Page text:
Silent Cinema and the Politics of Space

Silent Cinema and the Politics of Space

Silent Cinema and the Politics of Space

Silent Cinema and the Politics of Space

Synopsis

In this cross-cultural history of narrative cinema and media from the 1910s to the 1930s, leading and emergent scholars explore the transnational crossings and exchanges that occurred in early cinema between the two world wars. Drawing on film archives from around the world, this volume advances the premise that silent cinema freely crossed national borders and linguistic thresholds in ways that became far less possible after the emergence of sound. These essays address important questions about the uneven forces-geographic, economic, political, psychological, textual, and experiential-that underscore a non-linear approach to film history. The "messiness" of film history, as demonstrated here, opens a new realm of inquiry into unexpected political, social, and aesthetic crossings of silent cinema.

Excerpt

Jennifer M. Bean

Not by chance, the problematics that would intrinsically expose the multicul
tural and multilinguistic fabric of silent cinema—i.e. cross-national commer
cialisations and “influences”—have for a long time received scant attention.

Giorgio Bertellini

Spatialising the story of modernity … has had effects—it has not left the story
the same.

Doreen Masey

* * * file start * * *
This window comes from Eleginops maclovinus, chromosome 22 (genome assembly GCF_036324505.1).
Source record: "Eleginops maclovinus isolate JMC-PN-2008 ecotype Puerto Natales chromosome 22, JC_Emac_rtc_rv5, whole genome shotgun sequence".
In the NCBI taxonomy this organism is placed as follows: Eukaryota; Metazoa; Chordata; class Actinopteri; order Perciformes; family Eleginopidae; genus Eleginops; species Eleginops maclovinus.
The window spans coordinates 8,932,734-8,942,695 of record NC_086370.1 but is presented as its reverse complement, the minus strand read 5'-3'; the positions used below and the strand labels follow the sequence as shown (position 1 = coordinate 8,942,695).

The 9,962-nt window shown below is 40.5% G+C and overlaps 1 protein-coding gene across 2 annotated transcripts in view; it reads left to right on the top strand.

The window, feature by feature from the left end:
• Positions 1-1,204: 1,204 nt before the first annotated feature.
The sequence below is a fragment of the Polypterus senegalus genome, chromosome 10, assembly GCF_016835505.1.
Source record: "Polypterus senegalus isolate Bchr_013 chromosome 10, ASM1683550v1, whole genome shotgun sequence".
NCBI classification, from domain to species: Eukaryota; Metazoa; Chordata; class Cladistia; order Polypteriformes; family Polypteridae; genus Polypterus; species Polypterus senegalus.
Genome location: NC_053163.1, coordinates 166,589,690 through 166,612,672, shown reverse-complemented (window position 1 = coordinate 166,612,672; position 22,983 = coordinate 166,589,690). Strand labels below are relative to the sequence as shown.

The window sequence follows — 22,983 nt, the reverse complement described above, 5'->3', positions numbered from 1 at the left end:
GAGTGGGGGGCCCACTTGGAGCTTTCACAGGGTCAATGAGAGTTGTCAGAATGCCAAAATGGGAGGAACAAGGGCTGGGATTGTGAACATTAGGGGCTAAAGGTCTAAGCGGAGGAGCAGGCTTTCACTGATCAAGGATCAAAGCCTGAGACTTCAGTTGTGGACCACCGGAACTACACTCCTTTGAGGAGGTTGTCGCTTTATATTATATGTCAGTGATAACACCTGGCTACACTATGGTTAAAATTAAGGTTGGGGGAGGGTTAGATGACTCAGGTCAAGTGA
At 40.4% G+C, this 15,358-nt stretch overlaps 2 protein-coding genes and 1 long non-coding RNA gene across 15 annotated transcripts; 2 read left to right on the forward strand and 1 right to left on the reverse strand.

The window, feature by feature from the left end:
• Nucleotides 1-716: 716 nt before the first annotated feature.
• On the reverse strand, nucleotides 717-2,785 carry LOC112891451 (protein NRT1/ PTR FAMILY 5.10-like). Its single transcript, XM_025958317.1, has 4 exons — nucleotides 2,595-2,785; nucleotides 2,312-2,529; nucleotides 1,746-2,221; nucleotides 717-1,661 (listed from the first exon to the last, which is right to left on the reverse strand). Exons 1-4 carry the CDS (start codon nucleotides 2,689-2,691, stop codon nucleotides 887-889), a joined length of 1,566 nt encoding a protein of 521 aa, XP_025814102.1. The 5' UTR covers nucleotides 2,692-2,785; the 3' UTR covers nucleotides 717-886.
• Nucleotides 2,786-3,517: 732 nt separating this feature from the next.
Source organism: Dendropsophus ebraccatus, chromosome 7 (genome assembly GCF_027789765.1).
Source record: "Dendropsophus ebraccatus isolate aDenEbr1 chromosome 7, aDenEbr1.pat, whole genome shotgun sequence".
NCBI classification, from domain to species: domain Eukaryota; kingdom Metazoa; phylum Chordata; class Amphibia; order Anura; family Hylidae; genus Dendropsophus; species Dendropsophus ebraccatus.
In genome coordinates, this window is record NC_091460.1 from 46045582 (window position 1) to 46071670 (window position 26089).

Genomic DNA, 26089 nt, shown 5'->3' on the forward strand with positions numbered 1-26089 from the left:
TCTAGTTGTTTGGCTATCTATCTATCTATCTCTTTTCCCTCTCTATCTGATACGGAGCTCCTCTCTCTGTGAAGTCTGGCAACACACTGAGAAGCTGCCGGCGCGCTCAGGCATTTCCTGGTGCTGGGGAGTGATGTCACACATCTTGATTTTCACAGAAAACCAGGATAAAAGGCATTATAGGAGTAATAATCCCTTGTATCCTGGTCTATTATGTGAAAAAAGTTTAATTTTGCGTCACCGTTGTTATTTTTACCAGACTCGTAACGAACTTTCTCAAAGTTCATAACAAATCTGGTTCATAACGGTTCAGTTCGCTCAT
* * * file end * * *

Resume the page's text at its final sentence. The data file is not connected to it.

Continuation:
IT SEEMS PRUDENT to begin with a simple statement: Silent Cinema and the Politics of Space offers a cross-cultural history of narrative film and related media objects in the years loosely dating from the early 1910s through the early 1930s. That single sentence sounds sensible, the kind of summary I have tossed around on several occasions when describing this collection and its contents to curious friends. But the stand-alone adjective “cross-cultural” doesn’t quite capture the editors’ and contributors’ shared belief that “film history” marks a constellation of uneven forces (geographical, economical, political, psychological, textual, experiential) that display neither the coherence of an integral entity nor the continuity of a successive lineage that develops over time. We are fascinated by the messiness of cinema’s dispersed existence in these years: by the cross-pollination of images in diverse parts of the globe; by the international penchant for piracy (and piracy’s cheeky cousins, modification and appropriation); by the recycling of obsolete or junk prints in so-called peripheral markets; and by the refashioning of iconic identities and events as they cross media forms and geographic borders. Such a perspective inevitably shakes things up. It provides methodological entry into unexpected political, social, and aesthetic constellations that just as quickly skitter into alternative pathways, effecting a spatial disorientation of “silent cinema” as we know it.

We find this disorientation extremely stimulating, in part because it expands the geopolitical terrain of English-language film and media histories to encompass non-Western cinemas and cultures. The phrase “in part” is an especially . . .

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